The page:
Monday, February 25, 2008

The Signature of Sears

If you are around 30 years old or so, you probably have some good memories of shopping at Sears. If you’re over 40, chances are they’re great memories. The sights (and smells) of the Sears “experience” , if it may be called that – the “Karnival Korner” candy and popcorn stands, the smells from which permeated a large portion of the store, the toy department, bringing the Christmas “Wish Book” home (and making your Christmas list up from it), tagging along with your dad in the huge Craftsman tool department, buying new Perma-Prest clothes at the start of the school year – the memories go on and on for many of us. It all contributed to a kind of “homey” image for Sears when looking back on it.

The architectural design of many of these stores was anything but homey, however, and by the late fifties Sears began to receive a fair amount of recognition for their unique store designs. The first four photos are of a brand new Sears store in Tampa, Florida, as profiled in Architectural Forum in 1958. The article expounds on the “W-shaped sections” which compose the store’s roofline and the “shell-concrete folds, turned up at the edges” on the auto center. Interesting stuff!

Sears was set up at the time in five major regions, with regional headquarters in Chicago, New York, Los Angeles, Atlanta and Dallas. While the interior layouts were standardized to a large extent within the A-B-C classifications and the basic size of the each store determined with the guidance of headquarters, the individual regions were given a great deal of autonomy in determining the exterior design (usually engaging high-profile architects from their region) and construction materials used for each store. This enabled the company to adapt each store’s appearance to the local area and made for a fascinating variety of looks when viewed in groups, as I plan to show over the next few posts.

Here is a link to a nice color postcard view of the Tampa store on Flickr, where the poster has provided some great history and current status for the store. Nice to know this one’s still standing and has been put to good use. Wish it was still a Sears, though.

Pictured below is a special addendum to the previous post, a great line drawing ad for the Roanoke, VA Sears Town (pictured in the last post)as published in a special book commemorating the city’s Diamond Jubilee in 1957. This ad appears courtesy of Steven Swain, Virginia native and author of two great blogs, LiveMalls, which features great mall photos and commentary and Steve’s Blog, where he covers a wide variety of topics, including retail. Steven worked on a redevelopment of the store some years back, and he gives us some great background info on the store which can be read in the comments section of the previous post. Thanks, Steven!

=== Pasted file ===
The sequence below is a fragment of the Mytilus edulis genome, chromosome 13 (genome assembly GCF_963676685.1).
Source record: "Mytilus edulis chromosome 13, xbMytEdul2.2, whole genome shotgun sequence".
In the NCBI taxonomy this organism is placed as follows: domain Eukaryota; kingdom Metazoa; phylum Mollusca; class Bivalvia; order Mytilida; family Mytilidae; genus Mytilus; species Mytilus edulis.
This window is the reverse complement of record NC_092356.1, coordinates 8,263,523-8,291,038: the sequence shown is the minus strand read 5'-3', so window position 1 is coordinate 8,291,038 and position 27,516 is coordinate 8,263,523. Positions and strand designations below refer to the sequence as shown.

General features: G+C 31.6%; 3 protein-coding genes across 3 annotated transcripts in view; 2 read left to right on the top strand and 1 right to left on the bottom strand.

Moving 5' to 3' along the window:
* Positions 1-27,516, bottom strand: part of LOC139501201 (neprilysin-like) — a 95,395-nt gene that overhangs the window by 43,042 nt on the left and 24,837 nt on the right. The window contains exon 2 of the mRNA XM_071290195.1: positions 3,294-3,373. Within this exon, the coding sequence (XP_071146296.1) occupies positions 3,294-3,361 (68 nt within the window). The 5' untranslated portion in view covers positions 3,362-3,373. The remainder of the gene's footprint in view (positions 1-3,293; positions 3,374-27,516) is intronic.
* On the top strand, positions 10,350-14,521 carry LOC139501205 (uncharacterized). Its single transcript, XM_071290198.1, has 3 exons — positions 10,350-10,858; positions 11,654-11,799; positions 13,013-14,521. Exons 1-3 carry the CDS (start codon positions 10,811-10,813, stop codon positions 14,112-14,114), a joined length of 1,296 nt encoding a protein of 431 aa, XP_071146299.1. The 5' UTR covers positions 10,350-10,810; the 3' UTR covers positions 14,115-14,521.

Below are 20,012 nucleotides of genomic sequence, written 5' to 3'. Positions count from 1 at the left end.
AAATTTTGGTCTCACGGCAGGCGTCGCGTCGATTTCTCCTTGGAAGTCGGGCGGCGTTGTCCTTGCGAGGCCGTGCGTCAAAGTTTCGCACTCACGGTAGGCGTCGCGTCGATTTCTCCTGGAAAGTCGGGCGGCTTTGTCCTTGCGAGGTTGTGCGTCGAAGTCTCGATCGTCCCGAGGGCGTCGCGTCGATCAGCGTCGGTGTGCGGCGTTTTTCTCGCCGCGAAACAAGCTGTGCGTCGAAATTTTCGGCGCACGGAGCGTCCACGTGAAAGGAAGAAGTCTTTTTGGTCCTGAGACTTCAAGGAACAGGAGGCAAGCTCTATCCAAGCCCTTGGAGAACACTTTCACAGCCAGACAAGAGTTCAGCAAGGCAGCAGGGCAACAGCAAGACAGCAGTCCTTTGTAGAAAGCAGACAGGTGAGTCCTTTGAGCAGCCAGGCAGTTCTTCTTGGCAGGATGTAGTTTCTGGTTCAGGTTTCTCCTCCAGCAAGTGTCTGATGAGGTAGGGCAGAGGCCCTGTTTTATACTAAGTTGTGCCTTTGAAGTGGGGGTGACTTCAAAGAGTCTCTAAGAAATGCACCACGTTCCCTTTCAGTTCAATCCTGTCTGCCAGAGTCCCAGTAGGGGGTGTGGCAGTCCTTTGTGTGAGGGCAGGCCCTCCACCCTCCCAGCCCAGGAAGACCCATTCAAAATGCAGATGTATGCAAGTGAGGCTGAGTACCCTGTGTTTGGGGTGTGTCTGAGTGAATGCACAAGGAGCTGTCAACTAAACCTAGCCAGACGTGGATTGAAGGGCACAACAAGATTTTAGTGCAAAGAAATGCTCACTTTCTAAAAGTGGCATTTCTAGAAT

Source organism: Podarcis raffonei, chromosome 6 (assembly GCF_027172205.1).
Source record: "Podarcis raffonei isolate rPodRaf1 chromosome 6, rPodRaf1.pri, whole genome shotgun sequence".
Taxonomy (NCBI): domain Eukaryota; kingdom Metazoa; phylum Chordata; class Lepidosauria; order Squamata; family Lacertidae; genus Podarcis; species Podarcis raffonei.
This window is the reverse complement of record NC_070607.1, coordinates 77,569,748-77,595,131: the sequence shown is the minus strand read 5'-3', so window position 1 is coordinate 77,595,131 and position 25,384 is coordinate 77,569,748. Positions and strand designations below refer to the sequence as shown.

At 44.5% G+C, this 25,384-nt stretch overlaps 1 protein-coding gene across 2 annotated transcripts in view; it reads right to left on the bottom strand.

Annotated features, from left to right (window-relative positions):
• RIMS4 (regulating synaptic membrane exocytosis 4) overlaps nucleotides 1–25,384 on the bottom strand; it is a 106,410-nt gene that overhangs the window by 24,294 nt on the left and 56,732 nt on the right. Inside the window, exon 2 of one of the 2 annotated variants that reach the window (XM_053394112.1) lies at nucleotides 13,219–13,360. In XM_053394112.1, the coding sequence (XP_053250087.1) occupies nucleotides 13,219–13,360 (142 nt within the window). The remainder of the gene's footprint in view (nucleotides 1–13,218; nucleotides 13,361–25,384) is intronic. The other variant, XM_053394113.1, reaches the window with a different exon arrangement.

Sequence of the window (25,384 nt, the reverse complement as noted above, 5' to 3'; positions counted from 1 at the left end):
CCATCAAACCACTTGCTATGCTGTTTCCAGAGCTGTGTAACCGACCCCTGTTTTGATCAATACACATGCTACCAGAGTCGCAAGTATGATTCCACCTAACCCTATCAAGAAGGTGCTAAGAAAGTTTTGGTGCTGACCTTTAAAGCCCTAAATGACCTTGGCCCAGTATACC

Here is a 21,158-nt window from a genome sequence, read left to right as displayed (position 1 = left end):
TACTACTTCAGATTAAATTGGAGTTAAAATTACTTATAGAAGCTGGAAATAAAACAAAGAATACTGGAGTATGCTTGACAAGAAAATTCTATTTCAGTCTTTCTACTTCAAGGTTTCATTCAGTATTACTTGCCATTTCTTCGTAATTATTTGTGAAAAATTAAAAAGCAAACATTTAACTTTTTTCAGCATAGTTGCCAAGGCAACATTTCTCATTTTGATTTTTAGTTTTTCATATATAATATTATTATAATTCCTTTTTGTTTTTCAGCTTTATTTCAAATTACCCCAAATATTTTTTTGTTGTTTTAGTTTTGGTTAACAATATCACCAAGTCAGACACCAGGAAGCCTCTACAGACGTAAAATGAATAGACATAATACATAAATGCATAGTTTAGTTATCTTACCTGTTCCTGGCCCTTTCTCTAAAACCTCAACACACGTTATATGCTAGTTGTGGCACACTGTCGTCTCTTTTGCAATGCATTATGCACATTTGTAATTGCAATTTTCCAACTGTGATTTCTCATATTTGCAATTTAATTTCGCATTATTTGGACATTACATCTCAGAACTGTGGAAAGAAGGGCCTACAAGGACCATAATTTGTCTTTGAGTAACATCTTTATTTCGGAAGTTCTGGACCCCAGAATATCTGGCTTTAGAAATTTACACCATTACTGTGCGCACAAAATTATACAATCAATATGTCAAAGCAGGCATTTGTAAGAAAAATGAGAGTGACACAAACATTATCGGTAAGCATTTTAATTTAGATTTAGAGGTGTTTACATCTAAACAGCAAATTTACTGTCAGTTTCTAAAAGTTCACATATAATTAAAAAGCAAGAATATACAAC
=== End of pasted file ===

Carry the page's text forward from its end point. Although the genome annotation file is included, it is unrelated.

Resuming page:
1. GORGEOUS! STUNNING! So unlike Sears.

  2. No doubt about it, Didi, but they built several more nice ones in the sixties.

  3. So clean, so beautiful so UNIQUE!!!!!

    That store looks so high class, just check out that all glass storefront and that wavy roof! WOW!!!!!!

    What happened to Sears, I mean when did it gets so......boring??? and boxy, and windowless??? sigh.

  4. I've never seen a Sears like that before, or any department store for that matter. It was stunning for its time and it's innovative even today, though it's decidedly a little run-down today.

  5. That post brings back memories.

    I shopeed at this Sears store, on West Hillsborough Avenue in Tampa, with my grandmother during the middle to late 1970s-- it was located near her house.

    Interestingly enough, the building still survives, as Hillsborough County Schools' Erwin Technical Center, a vocational school. Their website is

    The wavy roof of the building on West Hillsborough still fascinates and looks great! That architecture still rocks!

    Sears moved from this location to a mall in Tampa called Tampa Bay Center in the late 1970s. Funny enough, this Sears building on West Hillsbourgh outlasted the mall, which was torn down in the early 2000s to make way for the Tampa Bay Bucs' new training facility.

    That same Sears relocated again, to Westshore Plaza in Tampa.

    If only it were still in the store on West Hillsborough!

  6. Correction to my post: this Sears store/former Sears store is on East Hillsborough Avenue, not West Hillsborough Avenue!

    West Hillsborough Avenue wasn't so lucky!